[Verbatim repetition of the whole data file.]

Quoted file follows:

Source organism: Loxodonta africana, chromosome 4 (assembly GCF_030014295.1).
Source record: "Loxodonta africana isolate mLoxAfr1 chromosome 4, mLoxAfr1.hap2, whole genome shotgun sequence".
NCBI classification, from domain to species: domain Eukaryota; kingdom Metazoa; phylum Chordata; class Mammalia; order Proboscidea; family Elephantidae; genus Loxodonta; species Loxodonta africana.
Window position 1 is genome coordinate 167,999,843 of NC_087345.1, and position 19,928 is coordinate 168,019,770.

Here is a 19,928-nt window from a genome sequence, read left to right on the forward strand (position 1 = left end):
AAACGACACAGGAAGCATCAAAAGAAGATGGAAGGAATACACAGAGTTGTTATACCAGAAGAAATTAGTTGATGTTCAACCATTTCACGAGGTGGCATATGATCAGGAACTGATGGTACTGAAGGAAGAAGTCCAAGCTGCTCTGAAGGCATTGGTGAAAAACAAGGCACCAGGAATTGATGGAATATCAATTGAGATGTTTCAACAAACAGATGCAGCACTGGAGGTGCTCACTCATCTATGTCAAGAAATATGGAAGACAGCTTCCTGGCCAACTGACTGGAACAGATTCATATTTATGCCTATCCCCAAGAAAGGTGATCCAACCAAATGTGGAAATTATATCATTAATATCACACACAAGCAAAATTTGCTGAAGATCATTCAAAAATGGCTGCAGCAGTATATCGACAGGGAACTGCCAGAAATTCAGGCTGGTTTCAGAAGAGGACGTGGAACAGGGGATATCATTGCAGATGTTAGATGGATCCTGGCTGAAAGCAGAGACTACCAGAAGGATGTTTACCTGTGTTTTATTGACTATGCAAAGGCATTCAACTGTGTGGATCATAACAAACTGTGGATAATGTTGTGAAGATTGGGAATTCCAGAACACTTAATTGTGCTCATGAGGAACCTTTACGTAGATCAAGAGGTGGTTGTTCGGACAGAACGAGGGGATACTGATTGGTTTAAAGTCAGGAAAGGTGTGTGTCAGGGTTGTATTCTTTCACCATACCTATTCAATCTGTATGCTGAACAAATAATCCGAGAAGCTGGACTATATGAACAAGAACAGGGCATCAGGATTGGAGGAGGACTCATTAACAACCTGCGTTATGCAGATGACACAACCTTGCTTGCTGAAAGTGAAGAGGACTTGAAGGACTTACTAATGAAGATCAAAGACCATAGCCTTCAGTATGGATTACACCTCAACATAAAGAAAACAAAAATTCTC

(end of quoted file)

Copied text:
Source organism: Loxodonta africana, chromosome 4 (assembly GCF_030014295.1).
Source record: "Loxodonta africana isolate mLoxAfr1 chromosome 4, mLoxAfr1.hap2, whole genome shotgun sequence".
NCBI classification, from domain to species: domain Eukaryota; kingdom Metazoa; phylum Chordata; class Mammalia; order Proboscidea; family Elephantidae; genus Loxodonta; species Loxodonta africana.
Window position 1 is genome coordinate 167,999,843 of NC_087345.1, and position 19,928 is coordinate 168,019,770.

Here is a 19,928-nt window from a genome sequence, read left to right on the forward strand (position 1 = left end):
AAACGACACAGGAAGCATCAAAAGAAGATGGAAGGAATACACAGAGTTGTTATACCAGAAGAAATTAGTTGATGTTCAACCATTTCACGAGGTGGCATATGATCAGGAACTGATGGTACTGAAGGAAGAAGTCCAAGCTGCTCTGAAGGCATTGGTGAAAAACAAGGCACCAGGAATTGATGGAATATCAATTGAGATGTTTCAACAAACAGATGCAGCACTGGAGGTGCTCACTCATCTATGTCAAGAAATATGGAAGACAGCTTCCTGGCCAACTGACTGGAACAGATTCATATTTATGCCTATCCCCAAGAAAGGTGATCCAACCAAATGTGGAAATTATATCATTAATATCACACACAAGCAAAATTTGCTGAAGATCATTCAAAAATGGCTGCAGCAGTATATCGACAGGGAACTGCCAGAAATTCAGGCTGGTTTCAGAAGAGGACGTGGAACAGGGGATATCATTGCAGATGTTAGATGGATCCTGGCTGAAAGCAGAGACTACCAGAAGGATGTTTACCTGTGTTTTATTGACTATGCAAAGGCATTCAACTGTGTGGATCATAACAAACTGTGGATAATGTTGTGAAGATTGGGAATTCCAGAACACTTAATTGTGCTCATGAGGAACCTTTACGTAGATCAAGAGGTGGTTGTTCGGACAGAACGAGGGGATACTGATTGGTTTAAAGTCAGGAAAGGTGTGTGTCAGGGTTGTATTCTTTCACCATACCTATTCAATCTGTATGCTGAACAAATAATCCGAGAAGCTGGACTATATGAACAAGAACAGGGCATCAGGATTGGAGGAGGACTCATTAACAACCTGCGTTATGCAGATGACACAACCTTGCTTGCTGAAAGTGAAGAGGACTTGAAGGACTTACTAATGAAGATCAAAGACCATAGCCTTCAGTATGGATTACACCTCAACATAAAGAAAACAAAAATTCTC